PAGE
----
Research Digest 27/11/20

Welcome to the 60th Emerge Australia Research Digest, where you will find summaries of some of the latest research and information about ME/CFS, with links to the complete articles.

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Cardiac Dimensions and Function Are Not Altered among Females with the Myalgic Encephalomyelitis/Chronic Fatigue Syndrome

Authors: Iversen PO, von Lueder TG, Kardel KR, Lien K (University of Oslo, Norway)
Publication: Healthcare

In a previous study, the authors found increased lactate accumulation in ME/CFS patients after exercise. The purpose of this study was to examine cardiac function in ME/CFS patients to determine if this could explain the abnormal lactate production and low exercise tolerance in ME/CFS.

The sample included 16 females with ME/CFS (diagnosed according to the Canadian Consensus Criteria) and 10 healthy age and body mass index matched controls. Participants underwent supine transthoracic echocardiography.

There were no significant differences between the groups in cardiac function and dimensions. The results do not support the hypothesis that reduced cardiac dimensions or function may contribute to early exertional lactate accumulation, early gas exchange threshold, or low exercise capacity in women with ME/CFS.

The authors recommend that future research should analyse cardiac function during exercise testing, and examine whether cardiac variables are associated with markers of metabolic pathways such as enzymes and/or substrates for oxidative phosphorylation to generate ATP.

Plasma proteomic profiling suggests an association between antigen driven clonal B cell expansion and ME/CFS

Authors: Milivojevic M, Che X, Bateman L, Cheng A,  Garcia BA,  Hornig M,  Huber M, Klimas NG, Lee B, Lee H, Levine S, Montoya JG, Peterson DL, Komaroff AL, Lipkin WI (Columbia University, USA)
Publication: PLOS One

Metabolomic analysis of blood plasma has revealed disturbances in energy, amino acid and lipid metabolism in ME/CFS. The few studies which have undertaken proteomic analyses have similarly found differences in the proteomic profile in ME/CFS. The purpose of this study was to undertake a plasma proteome analysis using untargeted ultra-performance liquid chromatography-tandem mass spectrometry (UPLC-MS/MS).  

The sample consisted of 39 ME/CFS patients (diagnosed according to both the Fukuda criteria and Canadian Consensus Criteria) and 41 matched controls. Logistic regression models were used to test the ME/CFS association and assess the predictive capacity of each protein analyte. Further analysis was conducted based on participants’ self-reported irritable bowel syndrome (sr-IBS) status, to test the hypothesis that ME/CFS patients with sr-IBS would have altered proteomic profiles. Machine learning algorithms were also applied to analyse the predictive utility of the proteomic analysis as a biomarker test for ME/CFS.  

A logistic regression model that included both linear and quadratic terms found a significant association between ME/CFS and immunoglobin heavy variable (IGHV) region 3-23/30. There was also a significant quadratic effect of immunoglobulin lambda constant region 7 on its association with ME/CFS with sr-IBS, while IGHV3-23/30 and immunoglobulin kappa variable region 3–11 were significantly associated with ME/CFS without sr-IBS. Algorithms identified proteomic profiles that predicted the status of ME/CFS patients with sr-IBS and ME/CFS without sr-IBS.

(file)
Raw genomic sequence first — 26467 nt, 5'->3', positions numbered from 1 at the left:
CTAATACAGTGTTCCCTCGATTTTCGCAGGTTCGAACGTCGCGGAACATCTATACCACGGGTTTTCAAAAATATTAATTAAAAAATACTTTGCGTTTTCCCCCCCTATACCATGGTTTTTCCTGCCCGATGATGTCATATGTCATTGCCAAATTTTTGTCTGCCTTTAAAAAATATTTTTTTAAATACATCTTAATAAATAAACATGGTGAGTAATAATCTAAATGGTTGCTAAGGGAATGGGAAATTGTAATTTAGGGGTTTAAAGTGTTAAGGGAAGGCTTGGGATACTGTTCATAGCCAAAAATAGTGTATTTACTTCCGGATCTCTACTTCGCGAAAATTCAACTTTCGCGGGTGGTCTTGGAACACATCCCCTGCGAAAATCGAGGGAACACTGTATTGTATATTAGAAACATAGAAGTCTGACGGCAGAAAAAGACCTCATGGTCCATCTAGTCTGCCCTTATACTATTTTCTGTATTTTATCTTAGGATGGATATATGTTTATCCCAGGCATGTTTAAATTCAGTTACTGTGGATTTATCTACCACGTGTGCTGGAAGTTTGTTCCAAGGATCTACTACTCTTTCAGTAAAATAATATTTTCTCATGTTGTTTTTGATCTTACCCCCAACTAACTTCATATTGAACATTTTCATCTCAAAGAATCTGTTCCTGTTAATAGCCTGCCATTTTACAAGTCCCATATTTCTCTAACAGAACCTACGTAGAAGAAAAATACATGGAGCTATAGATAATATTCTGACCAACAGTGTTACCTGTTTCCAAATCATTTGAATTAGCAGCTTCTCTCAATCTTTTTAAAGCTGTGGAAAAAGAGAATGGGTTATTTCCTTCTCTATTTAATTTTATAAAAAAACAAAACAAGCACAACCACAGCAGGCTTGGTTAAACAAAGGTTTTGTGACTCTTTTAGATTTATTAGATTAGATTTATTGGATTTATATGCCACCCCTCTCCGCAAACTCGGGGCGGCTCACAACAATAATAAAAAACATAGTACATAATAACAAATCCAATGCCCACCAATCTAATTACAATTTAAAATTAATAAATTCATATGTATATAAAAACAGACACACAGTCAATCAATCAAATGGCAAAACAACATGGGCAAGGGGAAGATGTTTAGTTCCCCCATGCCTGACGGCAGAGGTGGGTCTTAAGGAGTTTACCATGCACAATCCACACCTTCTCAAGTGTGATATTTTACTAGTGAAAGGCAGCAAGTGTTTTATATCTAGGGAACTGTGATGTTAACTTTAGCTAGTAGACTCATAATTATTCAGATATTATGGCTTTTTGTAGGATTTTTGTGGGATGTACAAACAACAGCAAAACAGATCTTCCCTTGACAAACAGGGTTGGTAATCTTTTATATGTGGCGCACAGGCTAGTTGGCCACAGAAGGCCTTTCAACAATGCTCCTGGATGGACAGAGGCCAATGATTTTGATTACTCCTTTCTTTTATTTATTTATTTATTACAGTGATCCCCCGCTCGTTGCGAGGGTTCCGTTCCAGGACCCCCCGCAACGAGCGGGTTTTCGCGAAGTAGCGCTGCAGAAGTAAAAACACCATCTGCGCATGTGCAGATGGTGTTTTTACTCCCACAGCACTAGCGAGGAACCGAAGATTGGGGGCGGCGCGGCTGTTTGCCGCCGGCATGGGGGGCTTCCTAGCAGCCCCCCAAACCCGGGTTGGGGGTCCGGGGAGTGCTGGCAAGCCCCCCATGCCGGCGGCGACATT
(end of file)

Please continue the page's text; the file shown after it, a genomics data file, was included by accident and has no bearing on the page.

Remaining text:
The authors conclude that their proteomic analysis confirms a significant association of ME/CFS with immune dysregulation and highlights the plasma proteome as a viable and untapped source of potential biomarkers for ME/CFS.
Substrate utilisation of cultured skeletal muscle cells in patients with CFS
Author: Tomas C, Elson JL, Newton JL, Walker M (Newcastle University, UK)
Publication: Scientific Reports

Previous research has shown that skeletal muscle cells from ME/CFS patients have lower levels of adenosine triphosphate (ATP) and have AMP-activated protein kinase (AMPK) dysfunction. ATP and AMPK are involved in energy production and transfer, and this study sought to examine the energy production in skeletal muscle cells of people with ME/CFS.

In this study, researchers examined skeletal muscle cells from 9 ME/CFS patients (diagnosed according to the Fukuda criteria) and 11 healthy controls. Results showed that ME/CFS skeletal muscle cells were unable to utilise glucose to the same extent as healthy control cells but oxidised galactose and fatty acids normally. ME/CFS skeletal cells also exhibited normal glycolysis function.  

The authors conclude that this may indicate the dysfunction lies upstream of the tricarboxylic acid (TCA) cycle, which is a chemical process used to release stored energy. 

Previous research has shown similar issues with glucose oxidation in the blood cells of ME/CFS patients, providing further support for the hypothesis that ME/CFS is a systemic disease.
Will lasting COVID symptoms shine a spotlight on those battling ME/CFS?
Author: Young E
Publication: SBS Insight

Evan Young is an SBS reporter who lives with ME/CFS. In this recent article, he describes his ME/CFS symptoms, highlighting the similarity with those experienced “COVID-19 long haulers”.

The article highlights other similarities between the conditions including patients seeking support from fellow sufferers through online groups, facing stigma and disbelief from doctors and becoming activists to address disbelief and improve patient care. It also acknowledges that the similarities between the two conditions has brought greater attention to ME/CFS, resulting in a positive shift in attitudes towards ME/CFS.

The article also draws attention to Emerge Australia’s 2019 Health and Wellbeing Survey, which found that two-thirds of Australian ME/CFS patients live below the poverty line.
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